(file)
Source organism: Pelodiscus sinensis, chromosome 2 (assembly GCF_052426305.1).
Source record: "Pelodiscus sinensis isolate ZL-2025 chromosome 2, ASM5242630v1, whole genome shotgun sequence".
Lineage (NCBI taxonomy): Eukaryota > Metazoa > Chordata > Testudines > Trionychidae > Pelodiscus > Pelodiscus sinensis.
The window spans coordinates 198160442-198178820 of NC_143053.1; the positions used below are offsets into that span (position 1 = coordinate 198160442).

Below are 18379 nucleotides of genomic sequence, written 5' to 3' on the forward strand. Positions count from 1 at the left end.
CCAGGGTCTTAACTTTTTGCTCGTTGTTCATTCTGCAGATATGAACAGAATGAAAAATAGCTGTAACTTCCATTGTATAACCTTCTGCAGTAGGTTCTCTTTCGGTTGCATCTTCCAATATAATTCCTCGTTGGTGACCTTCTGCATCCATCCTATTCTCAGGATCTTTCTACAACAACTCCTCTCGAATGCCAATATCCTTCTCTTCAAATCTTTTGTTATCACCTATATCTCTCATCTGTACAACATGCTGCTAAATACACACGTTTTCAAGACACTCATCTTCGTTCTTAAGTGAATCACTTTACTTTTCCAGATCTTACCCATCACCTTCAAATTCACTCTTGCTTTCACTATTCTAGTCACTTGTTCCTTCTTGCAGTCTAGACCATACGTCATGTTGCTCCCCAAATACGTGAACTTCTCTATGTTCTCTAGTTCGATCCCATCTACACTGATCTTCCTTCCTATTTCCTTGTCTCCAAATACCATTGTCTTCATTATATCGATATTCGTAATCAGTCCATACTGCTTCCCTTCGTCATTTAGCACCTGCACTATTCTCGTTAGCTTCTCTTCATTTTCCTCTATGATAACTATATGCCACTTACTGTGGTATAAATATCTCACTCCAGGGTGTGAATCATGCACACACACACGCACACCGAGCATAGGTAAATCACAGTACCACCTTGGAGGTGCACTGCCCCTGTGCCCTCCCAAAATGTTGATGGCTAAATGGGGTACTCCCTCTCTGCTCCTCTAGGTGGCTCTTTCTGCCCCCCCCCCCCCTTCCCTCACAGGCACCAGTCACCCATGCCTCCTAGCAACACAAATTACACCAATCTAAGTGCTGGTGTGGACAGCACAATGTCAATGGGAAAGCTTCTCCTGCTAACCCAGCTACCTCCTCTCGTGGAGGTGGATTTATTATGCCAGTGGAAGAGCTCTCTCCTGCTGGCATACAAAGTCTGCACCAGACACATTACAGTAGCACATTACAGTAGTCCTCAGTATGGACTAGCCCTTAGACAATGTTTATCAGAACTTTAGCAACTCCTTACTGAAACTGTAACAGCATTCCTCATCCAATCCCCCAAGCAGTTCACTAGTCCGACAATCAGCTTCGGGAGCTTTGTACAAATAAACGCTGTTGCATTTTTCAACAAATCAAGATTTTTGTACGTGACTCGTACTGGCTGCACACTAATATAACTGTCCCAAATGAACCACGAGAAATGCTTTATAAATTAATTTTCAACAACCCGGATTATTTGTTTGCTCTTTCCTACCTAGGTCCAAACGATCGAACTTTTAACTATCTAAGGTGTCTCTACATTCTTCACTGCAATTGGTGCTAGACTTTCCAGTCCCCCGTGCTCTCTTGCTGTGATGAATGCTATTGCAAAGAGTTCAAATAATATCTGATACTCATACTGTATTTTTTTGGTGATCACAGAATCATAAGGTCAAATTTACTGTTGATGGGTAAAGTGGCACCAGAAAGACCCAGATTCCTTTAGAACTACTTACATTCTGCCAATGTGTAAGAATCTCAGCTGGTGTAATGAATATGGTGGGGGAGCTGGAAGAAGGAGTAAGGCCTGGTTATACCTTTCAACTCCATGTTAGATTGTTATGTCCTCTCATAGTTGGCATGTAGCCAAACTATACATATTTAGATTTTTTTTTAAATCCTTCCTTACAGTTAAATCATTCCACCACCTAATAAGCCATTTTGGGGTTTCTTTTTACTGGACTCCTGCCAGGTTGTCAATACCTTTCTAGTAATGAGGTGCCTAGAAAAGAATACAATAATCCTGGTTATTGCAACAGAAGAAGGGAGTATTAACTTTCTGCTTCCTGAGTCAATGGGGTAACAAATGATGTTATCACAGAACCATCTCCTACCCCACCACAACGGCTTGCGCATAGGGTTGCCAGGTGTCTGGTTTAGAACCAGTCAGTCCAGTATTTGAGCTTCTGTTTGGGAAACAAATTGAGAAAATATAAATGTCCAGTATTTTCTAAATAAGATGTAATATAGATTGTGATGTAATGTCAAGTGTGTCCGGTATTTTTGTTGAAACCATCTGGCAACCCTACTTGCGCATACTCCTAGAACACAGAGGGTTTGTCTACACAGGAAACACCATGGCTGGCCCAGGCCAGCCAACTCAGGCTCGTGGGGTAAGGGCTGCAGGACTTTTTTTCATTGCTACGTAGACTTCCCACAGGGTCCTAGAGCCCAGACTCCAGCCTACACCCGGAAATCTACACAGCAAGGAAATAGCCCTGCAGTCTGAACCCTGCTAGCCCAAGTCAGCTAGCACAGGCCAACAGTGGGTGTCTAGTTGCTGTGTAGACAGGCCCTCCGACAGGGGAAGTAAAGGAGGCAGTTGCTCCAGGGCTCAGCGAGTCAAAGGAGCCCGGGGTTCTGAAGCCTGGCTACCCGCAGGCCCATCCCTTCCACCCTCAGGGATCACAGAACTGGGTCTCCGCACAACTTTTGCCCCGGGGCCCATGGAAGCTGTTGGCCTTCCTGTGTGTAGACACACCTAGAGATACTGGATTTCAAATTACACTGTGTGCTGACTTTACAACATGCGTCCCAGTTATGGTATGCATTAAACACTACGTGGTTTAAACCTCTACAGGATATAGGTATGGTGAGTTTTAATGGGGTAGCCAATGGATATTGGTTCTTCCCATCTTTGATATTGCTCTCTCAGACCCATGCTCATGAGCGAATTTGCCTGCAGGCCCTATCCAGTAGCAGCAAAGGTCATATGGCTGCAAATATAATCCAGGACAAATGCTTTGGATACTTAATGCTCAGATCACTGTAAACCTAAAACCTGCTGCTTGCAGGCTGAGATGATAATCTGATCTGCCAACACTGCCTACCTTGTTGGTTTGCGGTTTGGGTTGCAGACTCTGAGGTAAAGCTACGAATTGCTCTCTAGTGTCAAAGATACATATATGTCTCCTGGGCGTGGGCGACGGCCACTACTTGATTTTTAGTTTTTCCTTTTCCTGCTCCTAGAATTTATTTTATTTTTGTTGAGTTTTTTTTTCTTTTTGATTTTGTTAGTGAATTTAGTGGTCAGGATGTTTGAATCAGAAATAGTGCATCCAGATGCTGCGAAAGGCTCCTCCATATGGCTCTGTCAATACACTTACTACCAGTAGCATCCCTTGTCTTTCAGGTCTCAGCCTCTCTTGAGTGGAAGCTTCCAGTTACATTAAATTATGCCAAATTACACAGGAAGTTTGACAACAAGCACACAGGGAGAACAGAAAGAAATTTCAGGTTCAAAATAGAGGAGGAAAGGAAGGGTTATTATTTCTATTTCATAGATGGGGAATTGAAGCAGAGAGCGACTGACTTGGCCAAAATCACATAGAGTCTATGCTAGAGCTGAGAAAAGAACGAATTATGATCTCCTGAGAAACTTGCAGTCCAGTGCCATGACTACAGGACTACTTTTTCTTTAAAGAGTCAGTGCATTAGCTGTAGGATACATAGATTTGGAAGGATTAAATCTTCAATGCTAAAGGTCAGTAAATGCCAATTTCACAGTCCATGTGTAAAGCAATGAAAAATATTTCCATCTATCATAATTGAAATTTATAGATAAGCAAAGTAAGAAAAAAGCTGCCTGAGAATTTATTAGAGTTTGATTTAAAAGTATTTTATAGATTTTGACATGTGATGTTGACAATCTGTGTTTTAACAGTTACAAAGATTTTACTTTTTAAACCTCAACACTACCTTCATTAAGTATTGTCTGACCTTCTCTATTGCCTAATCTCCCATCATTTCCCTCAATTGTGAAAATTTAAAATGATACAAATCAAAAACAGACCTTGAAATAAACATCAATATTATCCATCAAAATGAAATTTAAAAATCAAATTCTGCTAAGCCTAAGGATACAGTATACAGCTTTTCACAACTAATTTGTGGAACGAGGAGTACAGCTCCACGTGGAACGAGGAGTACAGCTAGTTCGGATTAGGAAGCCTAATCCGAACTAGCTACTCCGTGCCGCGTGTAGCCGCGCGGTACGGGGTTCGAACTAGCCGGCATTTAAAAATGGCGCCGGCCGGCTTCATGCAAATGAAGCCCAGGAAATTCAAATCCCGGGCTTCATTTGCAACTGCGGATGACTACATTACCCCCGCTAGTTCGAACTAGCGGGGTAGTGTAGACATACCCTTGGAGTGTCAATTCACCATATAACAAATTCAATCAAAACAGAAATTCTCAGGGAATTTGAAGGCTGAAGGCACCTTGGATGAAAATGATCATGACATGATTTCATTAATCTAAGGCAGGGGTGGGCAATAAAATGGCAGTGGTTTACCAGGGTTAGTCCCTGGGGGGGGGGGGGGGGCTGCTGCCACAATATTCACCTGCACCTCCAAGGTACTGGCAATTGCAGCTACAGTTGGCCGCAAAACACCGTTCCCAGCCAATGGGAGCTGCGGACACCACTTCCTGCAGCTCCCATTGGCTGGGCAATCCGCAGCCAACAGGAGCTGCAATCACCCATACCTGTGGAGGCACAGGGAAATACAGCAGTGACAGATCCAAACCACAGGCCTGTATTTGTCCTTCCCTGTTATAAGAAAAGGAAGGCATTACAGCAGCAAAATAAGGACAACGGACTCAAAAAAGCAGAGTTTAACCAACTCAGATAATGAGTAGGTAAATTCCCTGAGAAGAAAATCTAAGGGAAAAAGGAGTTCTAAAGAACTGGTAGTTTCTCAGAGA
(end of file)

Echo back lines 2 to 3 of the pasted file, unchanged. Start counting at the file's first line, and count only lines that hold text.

Source record: "Pelodiscus sinensis isolate ZL-2025 chromosome 2, ASM5242630v1, whole genome shotgun sequence".
Lineage (NCBI taxonomy): Eukaryota > Metazoa > Chordata > Testudines > Trionychidae > Pelodiscus > Pelodiscus sinensis.